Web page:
As part of the Coronavirus Aid, Relief, and Economic Security Act (CARES Act), the U.S. Department of Education made available almost $3 billion for the Governor’s Emergency Education Relief Fund (GEER). As governors across the country decide how to spend GEER funding, some are also applying to the Department’s Rethink K-12 Education Discretionary Grant Program.
Any state can apply to the program, but those with the highest coronavirus burden receive preference. The Department outlines three priority areas for applications.
Three Priorities of the Rethink Program
Priority 1: Remote Learning Through Microgrants
States can propose microgrants that parents could use to access “high-quality remote learning options from a list of education and related services, expenses, and providers.” The idea is for states to provide parents with multiple options from multiple providers, both private and public, allowing them to tailor the educational experience to each child’s needs.
Priority 2: Statewide Virtual Learning or Course Access Program
States may also propose to establish or expand a statewide virtual learning or course access program. Under this priority, the Department is looking for states to make a broad range of online courses “available and free” to all students. Virtual schools, whether implemented for the first time or expanded, can offer both a full time or supplemental education program available to all students in the state.
Priority 3: Other Remote Learning Strategies
While the first two application priorities outline specific program features, the third and final type of application the Department will accept allows states more flexibility to propose their own program relevant to helping students access high-quality remote learning. Under this priority, the Department will consider proposals designed to “create, develop, implement, replicate, or take to scale field-initiated projects for remote learning.”
Considerations for States
Develop or expand high-quality virtual schools and learning management systems.
States could establish, expand or improve virtual schools. In doing so, states can look to providers with proven track records of quality.
- The Florida Virtual School (FLVS), for example, has refined its programming over more than twenty years. States could propose to work directly with FLVS or a similar provider, or they could look to these models for examples of what works.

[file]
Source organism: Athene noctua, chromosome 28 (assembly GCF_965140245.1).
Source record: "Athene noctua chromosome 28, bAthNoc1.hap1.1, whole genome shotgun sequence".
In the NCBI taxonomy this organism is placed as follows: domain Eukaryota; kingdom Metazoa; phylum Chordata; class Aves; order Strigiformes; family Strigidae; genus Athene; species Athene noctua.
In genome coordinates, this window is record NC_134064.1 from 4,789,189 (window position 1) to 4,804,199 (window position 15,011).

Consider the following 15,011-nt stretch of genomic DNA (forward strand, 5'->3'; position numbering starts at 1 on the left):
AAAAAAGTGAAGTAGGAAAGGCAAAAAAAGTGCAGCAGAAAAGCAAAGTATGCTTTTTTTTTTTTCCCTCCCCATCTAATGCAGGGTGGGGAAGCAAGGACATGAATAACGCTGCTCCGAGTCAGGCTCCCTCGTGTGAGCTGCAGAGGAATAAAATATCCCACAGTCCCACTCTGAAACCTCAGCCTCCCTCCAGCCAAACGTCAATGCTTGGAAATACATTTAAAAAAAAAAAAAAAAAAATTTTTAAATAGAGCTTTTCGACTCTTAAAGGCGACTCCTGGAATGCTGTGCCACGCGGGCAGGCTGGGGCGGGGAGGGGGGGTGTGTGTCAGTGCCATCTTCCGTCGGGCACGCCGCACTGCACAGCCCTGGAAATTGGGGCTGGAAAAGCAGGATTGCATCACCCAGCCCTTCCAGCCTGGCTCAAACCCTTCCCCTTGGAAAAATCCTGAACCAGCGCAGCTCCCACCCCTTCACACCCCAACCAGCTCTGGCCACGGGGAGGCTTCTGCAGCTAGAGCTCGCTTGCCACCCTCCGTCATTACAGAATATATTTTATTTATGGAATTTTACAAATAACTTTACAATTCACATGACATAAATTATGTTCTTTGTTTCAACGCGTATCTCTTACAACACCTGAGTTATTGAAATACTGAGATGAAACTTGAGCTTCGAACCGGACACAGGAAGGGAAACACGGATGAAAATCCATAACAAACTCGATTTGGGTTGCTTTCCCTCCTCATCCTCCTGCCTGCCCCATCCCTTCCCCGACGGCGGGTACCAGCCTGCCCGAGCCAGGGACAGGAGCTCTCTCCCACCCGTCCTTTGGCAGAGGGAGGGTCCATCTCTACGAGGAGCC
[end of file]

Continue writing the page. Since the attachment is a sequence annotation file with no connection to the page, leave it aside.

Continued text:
- States can also consider the process for procuring a statewide learning management system and how to provide high quality professional development for teachers.
Curate a library of high-quality courses and instructional materials.
Whether in the form of a microgrant that allows students to access courses with their own designated funds or a statewide virtual school, the Rethink grant encourages states to make a broad range of high-quality courses available to all students.
- States can develop a protocol for vetting courses—understanding whether and how course content aligns to standards—and consider which courses or combinations of courses lead to specific credentials.
- States like Louisiana provide examples of how curating high-quality curricular resources impacts student learning.
Design microgrants that help families access a range of services.
Remote learning microgrants will go directly to families, who can use them to access a range of academic and other services from public and private providers. Grants should be flexible, so that families can customize them to diverse students needs. Innovative ideas that leverage microgrants include:
- A statewide telehealth / teletherapy system (particularly to serve students with special educational needs), Texas provides a model;
- Technology for counselors to support the socioemotional health of all students, especially in the event of another crisis or long-term school closure;
- College and career counseling and/or fees related to credentialing for older students.
Rethink grants have the potential to impact millions of students and present an opportunity for states to think about redesigning education systems. State leaders should seize this opportunity to pilot fresh ideas, grow innovative pilot programs, and complement initiatives that governors will incubate or accelerate with GEER funds.
For more information, read the brief Education Stabilization Funds: Rethink K-12 Education Discretionary Grant Program.
About the author
Cara Candal serves as Director of Educational Opportunity, focusing on private school choice, for ExcelinEd. Cara has spent the last 10 years working in education policy as a Senior Fellow with both Pioneer Institute and the Center for Education Reform. She was also a founding team member of the National Academy of Advanced Teacher Education (NAATE) and a research assistant professor at Boston University in the Department of Educational Leadership and Development. Cara has authored/edited more than 25 papers and three books on education policy. She earned a Bachelor of Arts in English Literature from Indiana University, a Masters of Arts in Social Science from the University of Chicago and a Doctorate of Education from Boston University.